According to a 2018 PwC survey, businesses are either assessing and/or using Marketing AI
- 20% Plan to deploy AI enterprise-wise
- 27% Have already implemented AI in multiple areas
- 15% Plan to deploy in multiple areas
- 16% Implemented pilot projects in discrete areas
- 22% Investigating use of AI
From a technology perspective, US businesses use a variety of methods to implement artificial intelligence in their organizations according to Deloitte 2018 Research.
- 59% use enterprise software that included AI capabilities.
- 53% co-developed with an AI solution with partners.
- 49% used cloud-based AI and
- 49% used open-source development tools.
Therefore to remain competitive with your peers and larger competitors:
At least start to test how to use Marketing AI within your business
But ensure that:
When you use marketing AI, it makes sense within the context of your business and specific application goals.
5 Steps To Make A Successful Business Case For Marketing AI
To get on track for marketing AI success, let’s see what your North American peers are doing according to eMarketer:
- Learn from early adopters’ successes and failures. As with many technologies, while you may not want to be on the bleeding edge where the risk is high, you need to stay on the leading edge.
- Seek advice from third party experts and consultants. Supplement internal knowledge with outside help.
- Train current staff to bring their skills up-to-date, especially since new skills may not exist in the general labor market. Beyond building AI bench strength, give these employees incentives to build company knowledge and remain with your organization.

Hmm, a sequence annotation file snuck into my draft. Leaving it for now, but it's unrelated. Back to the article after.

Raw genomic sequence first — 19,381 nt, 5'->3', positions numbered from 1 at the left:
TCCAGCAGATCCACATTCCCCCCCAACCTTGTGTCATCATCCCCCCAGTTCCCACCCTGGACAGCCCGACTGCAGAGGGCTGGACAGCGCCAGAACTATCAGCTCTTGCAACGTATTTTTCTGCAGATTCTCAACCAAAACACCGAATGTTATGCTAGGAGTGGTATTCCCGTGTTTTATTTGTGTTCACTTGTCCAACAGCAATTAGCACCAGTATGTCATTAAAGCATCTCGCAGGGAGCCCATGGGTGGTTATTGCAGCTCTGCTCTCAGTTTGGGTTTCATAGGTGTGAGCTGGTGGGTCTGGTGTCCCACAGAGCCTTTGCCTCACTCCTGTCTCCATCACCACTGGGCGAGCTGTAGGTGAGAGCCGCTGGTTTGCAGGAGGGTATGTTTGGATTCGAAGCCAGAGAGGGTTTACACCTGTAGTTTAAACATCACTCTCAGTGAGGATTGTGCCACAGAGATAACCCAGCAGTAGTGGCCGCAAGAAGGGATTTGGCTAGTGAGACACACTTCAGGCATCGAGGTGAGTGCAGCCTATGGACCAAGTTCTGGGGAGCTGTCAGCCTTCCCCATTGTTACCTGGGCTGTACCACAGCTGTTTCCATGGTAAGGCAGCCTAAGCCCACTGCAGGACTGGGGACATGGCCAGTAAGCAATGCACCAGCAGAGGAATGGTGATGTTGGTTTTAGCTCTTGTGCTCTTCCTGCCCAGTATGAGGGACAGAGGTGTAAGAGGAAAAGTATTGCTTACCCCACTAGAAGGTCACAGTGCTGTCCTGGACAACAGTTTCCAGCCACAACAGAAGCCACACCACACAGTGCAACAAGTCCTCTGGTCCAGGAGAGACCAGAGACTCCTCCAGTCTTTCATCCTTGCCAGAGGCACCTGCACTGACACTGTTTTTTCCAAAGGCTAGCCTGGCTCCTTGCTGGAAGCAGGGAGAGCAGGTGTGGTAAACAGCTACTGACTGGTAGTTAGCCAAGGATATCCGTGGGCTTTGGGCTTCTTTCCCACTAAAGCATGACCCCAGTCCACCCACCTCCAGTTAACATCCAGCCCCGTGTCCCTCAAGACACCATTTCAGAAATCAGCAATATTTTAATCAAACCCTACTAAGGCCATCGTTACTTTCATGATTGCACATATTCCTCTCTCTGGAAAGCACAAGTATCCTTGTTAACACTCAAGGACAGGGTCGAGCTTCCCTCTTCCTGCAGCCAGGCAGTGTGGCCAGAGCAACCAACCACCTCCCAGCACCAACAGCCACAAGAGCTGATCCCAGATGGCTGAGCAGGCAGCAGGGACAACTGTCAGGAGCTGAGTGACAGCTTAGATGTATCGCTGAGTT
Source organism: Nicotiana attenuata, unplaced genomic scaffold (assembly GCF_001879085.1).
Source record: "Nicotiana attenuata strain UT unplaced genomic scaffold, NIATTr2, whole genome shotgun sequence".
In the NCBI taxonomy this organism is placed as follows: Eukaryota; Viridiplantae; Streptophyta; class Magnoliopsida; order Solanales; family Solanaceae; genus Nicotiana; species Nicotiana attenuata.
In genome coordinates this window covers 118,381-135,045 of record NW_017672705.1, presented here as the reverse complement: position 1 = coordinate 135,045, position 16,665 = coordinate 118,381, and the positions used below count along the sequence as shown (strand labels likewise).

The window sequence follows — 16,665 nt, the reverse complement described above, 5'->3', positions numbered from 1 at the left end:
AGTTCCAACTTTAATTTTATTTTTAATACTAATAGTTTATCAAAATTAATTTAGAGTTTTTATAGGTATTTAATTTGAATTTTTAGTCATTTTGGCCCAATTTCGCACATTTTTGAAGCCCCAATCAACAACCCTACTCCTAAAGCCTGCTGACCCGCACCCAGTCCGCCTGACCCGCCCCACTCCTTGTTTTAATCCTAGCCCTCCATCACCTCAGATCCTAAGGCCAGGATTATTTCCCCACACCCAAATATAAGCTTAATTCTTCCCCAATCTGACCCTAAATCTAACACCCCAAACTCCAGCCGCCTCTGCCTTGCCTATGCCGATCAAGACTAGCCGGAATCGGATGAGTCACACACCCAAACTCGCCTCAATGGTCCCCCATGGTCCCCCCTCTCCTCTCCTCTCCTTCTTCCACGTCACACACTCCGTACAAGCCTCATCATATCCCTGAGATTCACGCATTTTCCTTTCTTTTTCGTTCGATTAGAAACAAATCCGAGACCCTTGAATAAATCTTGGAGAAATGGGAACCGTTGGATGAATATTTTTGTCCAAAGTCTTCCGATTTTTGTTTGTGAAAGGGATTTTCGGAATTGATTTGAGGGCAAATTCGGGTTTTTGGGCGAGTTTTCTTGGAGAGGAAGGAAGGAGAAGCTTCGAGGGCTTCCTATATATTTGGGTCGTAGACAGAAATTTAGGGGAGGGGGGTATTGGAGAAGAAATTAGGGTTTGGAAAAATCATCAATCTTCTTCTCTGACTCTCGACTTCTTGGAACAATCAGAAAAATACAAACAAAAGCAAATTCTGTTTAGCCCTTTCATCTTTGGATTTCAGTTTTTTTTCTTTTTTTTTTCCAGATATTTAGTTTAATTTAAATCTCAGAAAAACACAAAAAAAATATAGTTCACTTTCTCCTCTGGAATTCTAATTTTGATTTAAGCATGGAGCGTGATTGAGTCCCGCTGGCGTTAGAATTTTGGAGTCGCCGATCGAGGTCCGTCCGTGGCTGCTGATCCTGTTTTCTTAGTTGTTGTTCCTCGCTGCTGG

- Create a cross-functional team focused on AI opportunities and implementations.
- Induce new business models that take advantage of AI.
Marketing AI Business Case Step 1:
Choose A Specific Business Problem That AI Can Successfully Solve
To test Marketing AI for your company, choose a particular technology to fix a specific problem.
The key to Marketing AI Business Case Success:
- Define your specific do problem
- Find an existing AI solution that solves that problem and
- Can integrate with your existing technology.
At a minimum you’ll need to work with your technology and systems colleagues to fulfill all 3 of these requirements. Although in many instances, you may need to include more departments such as sales and/or customer service.